Carbondale officials have been grappling with a concentration of marijuana businesses just off Highway 133. As Aspen Public Radio’s Elise Thatcher reports, Carbondale trustees will soon consider specific ways to beef up pot regulations.
Voters in Carbondale and Basalt are casting their ballots for the spring election, which ends Tuesday evening. Proponents of a new tax have raised-- and spent-- the most campaign dollars in Carbondale. In Basalt, that’s true of candidates for the mayor’s seat.
Carbondale voters are considering increasing taxes. One would allow property taxes to go up to help pay for capital costs — like sidewalks and roads. The other would tax electricity and natural gas use. As Aspen Public Radio’s Elise Thatcher reports, the energy tax is modeled closely on a similar one in Boulder.
Buddy Program Executive Director, David Houggy, talks about the organization and his vision for the future. The Buddy Program has been expanding its services in Carbondale, and are anticipating more growth in the coming years.
Sole Lowe is the Buddy Program's Community Program Director and is based out of the Third Street Center offices in Carbondale. She joined the Buddy Program team in 2002 and shares the history and evolution of the mentoring non-profit over the years.
Trapping cats has been going on for years in Garfield County, and the methods include canned fish and humane cages. Those efforts will continue in Carbondale under the town’s new cat ordinance, and participants say their trapping won’t be used against so-called nuisance cats.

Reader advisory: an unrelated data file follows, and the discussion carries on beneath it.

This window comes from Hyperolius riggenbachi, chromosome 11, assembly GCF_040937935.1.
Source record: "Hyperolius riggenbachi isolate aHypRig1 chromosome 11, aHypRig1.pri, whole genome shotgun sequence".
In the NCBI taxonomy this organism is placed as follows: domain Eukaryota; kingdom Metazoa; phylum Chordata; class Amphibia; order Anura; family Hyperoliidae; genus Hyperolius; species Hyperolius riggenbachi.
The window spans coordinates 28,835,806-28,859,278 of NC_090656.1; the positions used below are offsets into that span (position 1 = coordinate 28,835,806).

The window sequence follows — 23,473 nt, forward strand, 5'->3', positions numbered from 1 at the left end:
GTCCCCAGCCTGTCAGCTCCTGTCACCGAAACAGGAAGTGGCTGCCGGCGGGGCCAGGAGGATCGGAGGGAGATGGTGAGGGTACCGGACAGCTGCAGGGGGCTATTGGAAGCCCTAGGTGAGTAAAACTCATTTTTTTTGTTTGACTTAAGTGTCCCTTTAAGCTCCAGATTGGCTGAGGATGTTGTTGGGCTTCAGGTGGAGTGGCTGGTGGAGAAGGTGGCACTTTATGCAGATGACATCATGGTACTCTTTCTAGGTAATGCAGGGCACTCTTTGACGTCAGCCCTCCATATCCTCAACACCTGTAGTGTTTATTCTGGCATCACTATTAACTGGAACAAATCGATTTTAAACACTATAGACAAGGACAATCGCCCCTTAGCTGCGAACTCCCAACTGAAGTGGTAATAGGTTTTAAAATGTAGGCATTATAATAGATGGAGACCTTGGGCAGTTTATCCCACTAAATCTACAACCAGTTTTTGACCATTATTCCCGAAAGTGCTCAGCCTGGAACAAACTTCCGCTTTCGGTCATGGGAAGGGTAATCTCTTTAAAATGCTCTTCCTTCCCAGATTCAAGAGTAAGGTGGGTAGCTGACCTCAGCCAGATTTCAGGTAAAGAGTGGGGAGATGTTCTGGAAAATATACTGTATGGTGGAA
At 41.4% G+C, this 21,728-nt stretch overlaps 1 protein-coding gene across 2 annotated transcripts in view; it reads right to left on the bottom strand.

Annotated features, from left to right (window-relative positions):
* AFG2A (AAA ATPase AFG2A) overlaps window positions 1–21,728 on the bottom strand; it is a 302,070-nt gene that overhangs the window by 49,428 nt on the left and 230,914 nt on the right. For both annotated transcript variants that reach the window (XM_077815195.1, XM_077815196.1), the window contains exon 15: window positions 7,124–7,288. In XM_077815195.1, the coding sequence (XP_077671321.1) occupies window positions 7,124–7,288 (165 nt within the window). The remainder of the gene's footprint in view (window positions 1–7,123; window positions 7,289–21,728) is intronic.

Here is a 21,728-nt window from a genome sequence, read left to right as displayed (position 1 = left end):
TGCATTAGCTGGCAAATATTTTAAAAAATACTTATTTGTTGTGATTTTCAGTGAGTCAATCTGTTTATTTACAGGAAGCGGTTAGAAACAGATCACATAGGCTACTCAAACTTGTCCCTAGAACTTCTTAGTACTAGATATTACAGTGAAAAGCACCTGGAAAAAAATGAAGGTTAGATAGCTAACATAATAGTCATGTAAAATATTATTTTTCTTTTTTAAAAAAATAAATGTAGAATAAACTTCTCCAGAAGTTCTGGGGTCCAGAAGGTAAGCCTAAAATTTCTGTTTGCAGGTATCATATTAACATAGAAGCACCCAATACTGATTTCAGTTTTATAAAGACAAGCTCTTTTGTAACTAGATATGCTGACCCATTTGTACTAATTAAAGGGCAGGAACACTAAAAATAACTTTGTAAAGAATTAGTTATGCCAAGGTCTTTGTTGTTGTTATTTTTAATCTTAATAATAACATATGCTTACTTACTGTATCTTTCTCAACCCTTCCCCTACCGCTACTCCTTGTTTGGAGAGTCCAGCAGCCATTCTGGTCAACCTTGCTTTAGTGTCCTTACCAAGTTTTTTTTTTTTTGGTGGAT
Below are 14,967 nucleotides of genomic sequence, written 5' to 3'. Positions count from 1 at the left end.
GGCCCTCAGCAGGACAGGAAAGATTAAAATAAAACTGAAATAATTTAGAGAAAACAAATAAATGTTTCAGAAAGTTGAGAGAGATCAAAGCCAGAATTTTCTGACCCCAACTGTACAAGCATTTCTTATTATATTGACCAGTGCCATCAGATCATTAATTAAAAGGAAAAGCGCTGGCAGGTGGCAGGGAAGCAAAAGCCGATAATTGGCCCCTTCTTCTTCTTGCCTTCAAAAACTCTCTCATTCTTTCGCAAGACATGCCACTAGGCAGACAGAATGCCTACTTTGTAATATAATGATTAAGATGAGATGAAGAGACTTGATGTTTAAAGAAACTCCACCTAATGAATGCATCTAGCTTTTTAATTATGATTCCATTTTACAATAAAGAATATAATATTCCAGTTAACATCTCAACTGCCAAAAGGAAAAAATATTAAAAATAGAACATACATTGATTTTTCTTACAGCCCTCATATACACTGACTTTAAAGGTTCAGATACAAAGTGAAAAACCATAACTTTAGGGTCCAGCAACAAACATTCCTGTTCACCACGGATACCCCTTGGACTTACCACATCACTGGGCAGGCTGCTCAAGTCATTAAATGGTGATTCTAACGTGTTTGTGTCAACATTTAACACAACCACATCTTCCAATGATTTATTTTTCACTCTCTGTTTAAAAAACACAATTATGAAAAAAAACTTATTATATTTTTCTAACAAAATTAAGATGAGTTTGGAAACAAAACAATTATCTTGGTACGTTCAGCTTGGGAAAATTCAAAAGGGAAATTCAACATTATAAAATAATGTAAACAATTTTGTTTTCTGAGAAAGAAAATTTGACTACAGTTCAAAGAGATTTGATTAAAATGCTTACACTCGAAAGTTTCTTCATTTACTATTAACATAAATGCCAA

Charlotte Graham is curious what people remember about days gone by. She’s the author of “Memoirs of a River… Up the Crystal: People and Places in the Crystal River Valley.” Her second volume is out and it’s all about Carbondale’s history.
Carbondale residents and officials are continuing to try to herd in the cats that are allegedly killing birds in the area. Mary Harris is worried that cats are killing enough birds in the Carbondale area to cause a real problem. “I field calls all the time with people saying that... they see their neighbor’s cat killing birds,” says Harris, who’s President of the Roaring Fork Audubon Society.
Carbondale Trustees decided this week to give themselves a pay raise. But it won’t go into effect until at least next year. Trustees are currently paid $600 a month, and at a meeting Tuesday night they voted to bump that up to $900 a month.